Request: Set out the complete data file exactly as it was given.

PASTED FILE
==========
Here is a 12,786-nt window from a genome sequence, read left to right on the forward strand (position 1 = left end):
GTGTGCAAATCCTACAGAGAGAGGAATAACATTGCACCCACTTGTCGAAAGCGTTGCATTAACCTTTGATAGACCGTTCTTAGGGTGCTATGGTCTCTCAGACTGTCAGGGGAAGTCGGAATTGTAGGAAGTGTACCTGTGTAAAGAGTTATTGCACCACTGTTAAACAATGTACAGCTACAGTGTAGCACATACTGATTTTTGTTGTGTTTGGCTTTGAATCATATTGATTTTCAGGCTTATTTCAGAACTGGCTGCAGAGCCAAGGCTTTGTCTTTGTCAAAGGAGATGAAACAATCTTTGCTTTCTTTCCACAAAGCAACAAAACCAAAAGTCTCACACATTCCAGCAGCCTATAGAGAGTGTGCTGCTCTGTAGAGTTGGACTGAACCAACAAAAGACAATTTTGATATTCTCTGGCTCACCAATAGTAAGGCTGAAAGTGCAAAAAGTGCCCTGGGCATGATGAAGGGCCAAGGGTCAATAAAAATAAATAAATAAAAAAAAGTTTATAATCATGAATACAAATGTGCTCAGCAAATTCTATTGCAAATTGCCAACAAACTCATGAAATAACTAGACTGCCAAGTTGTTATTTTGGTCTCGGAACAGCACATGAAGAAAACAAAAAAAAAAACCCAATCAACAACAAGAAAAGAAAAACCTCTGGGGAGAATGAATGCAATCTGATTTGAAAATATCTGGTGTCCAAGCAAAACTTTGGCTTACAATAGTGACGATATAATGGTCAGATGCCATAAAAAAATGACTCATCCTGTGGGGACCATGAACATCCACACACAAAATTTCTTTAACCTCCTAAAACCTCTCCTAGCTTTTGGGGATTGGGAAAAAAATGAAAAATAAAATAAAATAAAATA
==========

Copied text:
Here is a 12,786-nt window from a genome sequence, read left to right on the forward strand (position 1 = left end):
GTGTGCAAATCCTACAGAGAGAGGAATAACATTGCACCCACTTGTCGAAAGCGTTGCATTAACCTTTGATAGACCGTTCTTAGGGTGCTATGGTCTCTCAGACTGTCAGGGGAAGTCGGAATTGTAGGAAGTGTACCTGTGTAAAGAGTTATTGCACCACTGTTAAACAATGTACAGCTACAGTGTAGCACATACTGATTTTTGTTGTGTTTGGCTTTGAATCATATTGATTTTCAGGCTTATTTCAGAACTGGCTGCAGAGCCAAGGCTTTGTCTTTGTCAAAGGAGATGAAACAATCTTTGCTTTCTTTCCACAAAGCAACAAAACCAAAAGTCTCACACATTCCAGCAGCCTATAGAGAGTGTGCTGCTCTGTAGAGTTGGACTGAACCAACAAAAGACAATTTTGATATTCTCTGGCTCACCAATAGTAAGGCTGAAAGTGCAAAAAGTGCCCTGGGCATGATGAAGGGCCAAGGGTCAATAAAAATAAATAAATAAAAAAAAGTTTATAATCATGAATACAAATGTGCTCAGCAAATTCTATTGCAAATTGCCAACAAACTCATGAAATAACTAGACTGCCAAGTTGTTATTTTGGTCTCGGAACAGCACATGAAGAAAACAAAAAAAAAAACCCAATCAACAACAAGAAAAGAAAAACCTCTGGGGAGAATGAATGCAATCTGATTTGAAAATATCTGGTGTCCAAGCAAAACTTTGGCTTACAATAGTGACGATATAATGGTCAGATGCCATAAAAAAATGACTCATCCTGTGGGGACCATGAACATCCACACACAAAATTTCTTTAACCTCCTAAAACCTCTCCTAGCTTTTGGGGATTGGGAAAAAAATGAAAAATAAAATAAAATAAAATA